Product owner challenges

Most product owners are familiar with being misunderstood. Project management is a far more common role in organizations, which often leads to them being confused for project managers or project managers being asked to manage the product team. But that’s far from the only challenge…

Not being solely focused on product ownership

Product managers are often given a product owner role/duties and then struggle with the weight of the dual (sometimes conflicting) responsibilities.

The management of the product team is the most direct duty of a product owner. Their role is specifically around capturing user needs, translating that to actionable development output and then planning the cycle to build it. Where a product manager should be ‘out’ of the office to capture customer needs and build the product roadmap, the owner needs to be in the office and amongst the delivery team.

Lack of technical aptitude

A product owner might not know how to code - because they don’t really need to. A product owner’s challenges are instead around understanding user needs and how the product can meet them. Unfortunately, a lack of technical knowledge can also lead to added friction between you and the team because it hinders your ability to estimate the time and resources needed for certain tasks. The ability to write code means you can formulate technical requirements more effectively.

Securing buy-in

Product owners are often in the ‘nitty-gritty’ of the product’s technical journey. However, they are also often called to explain actions or get buy-in from stakeholders/senior management. This means you’ll need to be able to set expectations early and keep your distance from individual stakeholder expectations. Try inviting them to sprint reviews rather than collecting input one by one.

Interpreting user feedback

The product owner’s role is all about translating user needs and feedback into feature iterations. To do this, they must A) write tests that can uncover product issues or areas for improvement and B) collect and interpret user research and translate it into clear product actions.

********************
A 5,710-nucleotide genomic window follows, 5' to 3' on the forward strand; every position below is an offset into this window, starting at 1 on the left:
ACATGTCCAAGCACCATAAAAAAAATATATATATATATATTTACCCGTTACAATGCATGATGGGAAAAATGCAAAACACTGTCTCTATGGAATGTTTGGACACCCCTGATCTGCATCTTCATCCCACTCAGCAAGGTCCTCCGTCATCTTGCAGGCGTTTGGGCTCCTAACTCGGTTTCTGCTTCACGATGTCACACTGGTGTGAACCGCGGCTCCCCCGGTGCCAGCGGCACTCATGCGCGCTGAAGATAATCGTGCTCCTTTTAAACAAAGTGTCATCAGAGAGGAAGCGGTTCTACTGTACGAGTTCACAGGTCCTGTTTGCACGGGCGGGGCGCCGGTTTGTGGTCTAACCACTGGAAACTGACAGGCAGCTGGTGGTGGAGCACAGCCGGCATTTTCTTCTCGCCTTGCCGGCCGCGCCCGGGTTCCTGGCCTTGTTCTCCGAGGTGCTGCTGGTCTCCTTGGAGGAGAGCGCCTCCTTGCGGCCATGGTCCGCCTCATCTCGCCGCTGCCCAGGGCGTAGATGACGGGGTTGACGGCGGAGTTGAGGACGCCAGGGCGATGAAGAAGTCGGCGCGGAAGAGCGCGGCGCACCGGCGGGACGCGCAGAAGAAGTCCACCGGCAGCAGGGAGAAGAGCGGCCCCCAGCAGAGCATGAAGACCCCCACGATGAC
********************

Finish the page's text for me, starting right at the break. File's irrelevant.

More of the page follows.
Leading Agile development & task ordering

Why should a product owner attend a daily scrum? Well, their role is a centralised, tactical one - which requires an awareness of what everyone in the team is doing and how the product is being touched each sprint. If you have a product manager in addition to the owner, they’ll lead the overall product team - but it’s the owner who leads the development team and their sprints.

Product owners need to keep their development teams focused and on track, even as mid-project changes or requests pop up. A product owner must learn to define priorities based on user stories, creating focused ‘must-have’ high impact features that can more easily secure a consensus agreement from stakeholders and minimise the frequency of lesser requests.

What does a product owner do during a scrum? They lead the team by creating the product backlog and planning/tracking items delivered during sprints. This direction can not be questioned - your developers must convince you if they want any part of the backlog changed. That’s why the product owner attending every daily scrum is truly vital.

Managing the backlog

Perhaps the most crucial part of product ownership is managing the product backlog in a way that ensures visibility across all teams. To accomplish this, you need a way to give developers access to all of the backlog information - but you must also be managing the backlog to keep it clear and concise. If it’s full and poorly organised, developers will likely ignore the deeper issues.

To summarise product owner’s main challenges are:

  1. Not being solely focused on product ownership

  2. Lack of technical aptitude

  3. Securing buy-in

  4. Interpreting user feedback

  5. Leading Agile development & task ordering

  6. Managing the backlog

Work with an agency that understands product owner challenges

Hopefully, this has given you a greater insight into the various challenges product owner have to face in their day-to-day. If you feel at odds with product ownership, we might be able to help!

Got an idea? Let us know.